General

A simple Caprese salad recipe for the summer

A simple Caprese salad recipe for the summer

caprese salad

Total time:15 minutes

Servings:4 to 6

Total time:15 minutes

Servings:4 to 6

Remark

I’m a big believer in the theory that sometimes the dishes that taste the best are the ones that require the least work. And that’s not just because these days, whether I’m in the kitchen or not, I feel like I’m constantly on the hamster wheel of life with no interruption in sight.

It’s also because when you have great ingredients, you don’t have to do much to make them shine.

That’s especially true when it comes to Caprese salad, the signature Italian dish of tomatoes, mozzarella, and basil that’s just about all I want to eat right now.

A successful Caprese rests largely on “the quality of the ingredients,” says chef Amy Brandwein of Centrolina in Washington. A few years ago I wrote about my general tips for making the summer salad, named after the Italian island of Capri, but now I offer an easy, flexible recipe to get you started. Here’s an overview of the main ingredients:

If you throw basil, tomato, and mozzarella on a plate and call it Caprese, these tips are for you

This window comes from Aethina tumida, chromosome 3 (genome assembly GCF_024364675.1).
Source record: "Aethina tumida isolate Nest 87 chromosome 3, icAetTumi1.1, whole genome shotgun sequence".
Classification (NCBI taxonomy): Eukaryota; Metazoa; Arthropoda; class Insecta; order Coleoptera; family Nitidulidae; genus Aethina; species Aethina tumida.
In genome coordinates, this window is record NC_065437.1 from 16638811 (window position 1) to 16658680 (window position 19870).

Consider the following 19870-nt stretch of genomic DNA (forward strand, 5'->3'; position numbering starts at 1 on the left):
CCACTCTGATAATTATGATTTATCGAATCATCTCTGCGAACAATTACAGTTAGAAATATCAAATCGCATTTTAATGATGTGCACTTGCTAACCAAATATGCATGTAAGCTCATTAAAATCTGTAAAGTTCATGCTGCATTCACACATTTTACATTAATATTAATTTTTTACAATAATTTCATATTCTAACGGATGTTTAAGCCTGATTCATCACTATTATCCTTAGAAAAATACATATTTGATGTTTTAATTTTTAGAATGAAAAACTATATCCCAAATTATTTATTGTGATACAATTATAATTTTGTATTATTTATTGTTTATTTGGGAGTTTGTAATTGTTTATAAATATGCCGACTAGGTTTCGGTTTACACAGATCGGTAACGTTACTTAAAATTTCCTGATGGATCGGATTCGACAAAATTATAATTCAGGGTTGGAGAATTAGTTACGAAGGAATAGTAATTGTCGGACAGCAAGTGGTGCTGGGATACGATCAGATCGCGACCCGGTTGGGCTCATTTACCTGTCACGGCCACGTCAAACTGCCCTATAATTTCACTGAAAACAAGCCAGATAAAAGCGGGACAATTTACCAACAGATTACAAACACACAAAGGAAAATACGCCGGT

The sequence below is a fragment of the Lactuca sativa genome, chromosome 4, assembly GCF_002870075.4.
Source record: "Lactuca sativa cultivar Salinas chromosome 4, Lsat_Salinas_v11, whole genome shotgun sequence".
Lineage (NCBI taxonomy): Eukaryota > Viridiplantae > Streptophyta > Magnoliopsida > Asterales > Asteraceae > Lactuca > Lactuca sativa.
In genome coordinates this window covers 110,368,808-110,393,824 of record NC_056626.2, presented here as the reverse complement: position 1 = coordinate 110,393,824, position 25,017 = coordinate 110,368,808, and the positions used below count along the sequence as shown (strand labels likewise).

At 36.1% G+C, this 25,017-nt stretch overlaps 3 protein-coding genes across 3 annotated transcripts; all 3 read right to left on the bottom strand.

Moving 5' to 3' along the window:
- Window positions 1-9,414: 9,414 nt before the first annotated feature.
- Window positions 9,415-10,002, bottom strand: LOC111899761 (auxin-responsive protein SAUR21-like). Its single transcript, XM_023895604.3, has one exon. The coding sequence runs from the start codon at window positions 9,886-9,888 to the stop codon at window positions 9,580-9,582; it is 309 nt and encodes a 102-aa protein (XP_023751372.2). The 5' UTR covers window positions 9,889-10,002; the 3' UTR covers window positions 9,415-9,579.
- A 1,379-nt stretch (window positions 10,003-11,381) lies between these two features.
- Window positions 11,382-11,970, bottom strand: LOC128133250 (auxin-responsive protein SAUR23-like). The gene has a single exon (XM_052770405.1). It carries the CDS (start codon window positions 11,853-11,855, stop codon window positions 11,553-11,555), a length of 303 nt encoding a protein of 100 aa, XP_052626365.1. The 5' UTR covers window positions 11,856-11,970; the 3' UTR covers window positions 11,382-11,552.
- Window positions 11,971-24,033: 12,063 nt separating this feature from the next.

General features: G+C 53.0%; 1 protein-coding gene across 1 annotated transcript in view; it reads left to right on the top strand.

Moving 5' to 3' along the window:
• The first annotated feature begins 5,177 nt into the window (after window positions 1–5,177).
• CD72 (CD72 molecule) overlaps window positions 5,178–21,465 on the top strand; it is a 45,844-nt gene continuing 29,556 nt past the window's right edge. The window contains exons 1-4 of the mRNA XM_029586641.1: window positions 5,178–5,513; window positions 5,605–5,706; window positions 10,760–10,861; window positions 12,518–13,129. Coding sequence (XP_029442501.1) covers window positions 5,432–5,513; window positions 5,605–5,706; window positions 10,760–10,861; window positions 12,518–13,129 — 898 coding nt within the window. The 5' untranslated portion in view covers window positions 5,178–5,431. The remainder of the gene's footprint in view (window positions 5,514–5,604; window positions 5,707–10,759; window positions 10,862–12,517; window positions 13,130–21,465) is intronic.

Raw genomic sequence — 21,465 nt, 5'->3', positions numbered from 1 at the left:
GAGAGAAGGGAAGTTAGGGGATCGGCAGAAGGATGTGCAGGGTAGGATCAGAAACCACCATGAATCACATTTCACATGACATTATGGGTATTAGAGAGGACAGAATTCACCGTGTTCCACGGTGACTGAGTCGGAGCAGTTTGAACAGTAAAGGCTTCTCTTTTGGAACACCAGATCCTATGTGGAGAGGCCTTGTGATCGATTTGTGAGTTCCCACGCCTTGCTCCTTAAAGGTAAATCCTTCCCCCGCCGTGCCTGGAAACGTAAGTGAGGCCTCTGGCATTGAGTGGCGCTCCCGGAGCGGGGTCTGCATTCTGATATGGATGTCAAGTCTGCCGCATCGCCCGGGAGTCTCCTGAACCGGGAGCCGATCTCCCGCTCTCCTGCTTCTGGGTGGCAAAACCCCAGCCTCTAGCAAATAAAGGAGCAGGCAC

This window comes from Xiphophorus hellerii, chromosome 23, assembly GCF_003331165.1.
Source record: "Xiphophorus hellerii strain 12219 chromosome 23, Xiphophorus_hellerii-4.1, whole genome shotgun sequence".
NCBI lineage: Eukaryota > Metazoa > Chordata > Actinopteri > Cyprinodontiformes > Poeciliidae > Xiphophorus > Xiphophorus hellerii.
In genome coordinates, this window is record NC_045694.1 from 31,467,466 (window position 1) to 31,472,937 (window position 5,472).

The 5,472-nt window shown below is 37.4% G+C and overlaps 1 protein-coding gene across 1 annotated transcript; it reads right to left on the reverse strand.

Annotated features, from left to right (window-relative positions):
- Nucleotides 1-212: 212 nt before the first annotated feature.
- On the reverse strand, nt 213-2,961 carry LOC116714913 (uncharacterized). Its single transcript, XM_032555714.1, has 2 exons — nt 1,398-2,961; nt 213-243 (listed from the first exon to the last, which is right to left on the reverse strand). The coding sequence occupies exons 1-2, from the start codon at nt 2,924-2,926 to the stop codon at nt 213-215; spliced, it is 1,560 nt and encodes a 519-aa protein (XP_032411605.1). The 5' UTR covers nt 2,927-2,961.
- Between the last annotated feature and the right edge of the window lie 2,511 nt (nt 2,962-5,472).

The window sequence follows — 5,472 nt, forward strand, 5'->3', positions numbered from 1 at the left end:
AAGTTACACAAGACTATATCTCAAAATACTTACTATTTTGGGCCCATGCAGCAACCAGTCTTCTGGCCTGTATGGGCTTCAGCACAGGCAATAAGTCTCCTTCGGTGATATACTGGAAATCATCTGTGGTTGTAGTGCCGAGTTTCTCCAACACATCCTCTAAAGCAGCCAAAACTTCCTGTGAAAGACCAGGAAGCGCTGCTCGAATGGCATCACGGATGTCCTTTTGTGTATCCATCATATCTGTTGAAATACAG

tomatoes. “You have to wait for tomato season,” Brandwein says. Don’t bother with out-of-season fruits. Preferably the tomatoes are truss ripened and bursting with flavors and juice. (Somewhat warm from the field or from the market? Even better.) Brandwein likes to use sliced ​​red tomatoes, although I love the look and taste of using some or all of the heirloom varieties. You can only use smaller cherry or grape tomatoes, or mix them with larger ones. If for some reason you’ve refrigerated ripe tomatoes (it’s okay, I promise), be sure to leave them on the counter for at least an hour to come to room temperature for ideal flavor and texture.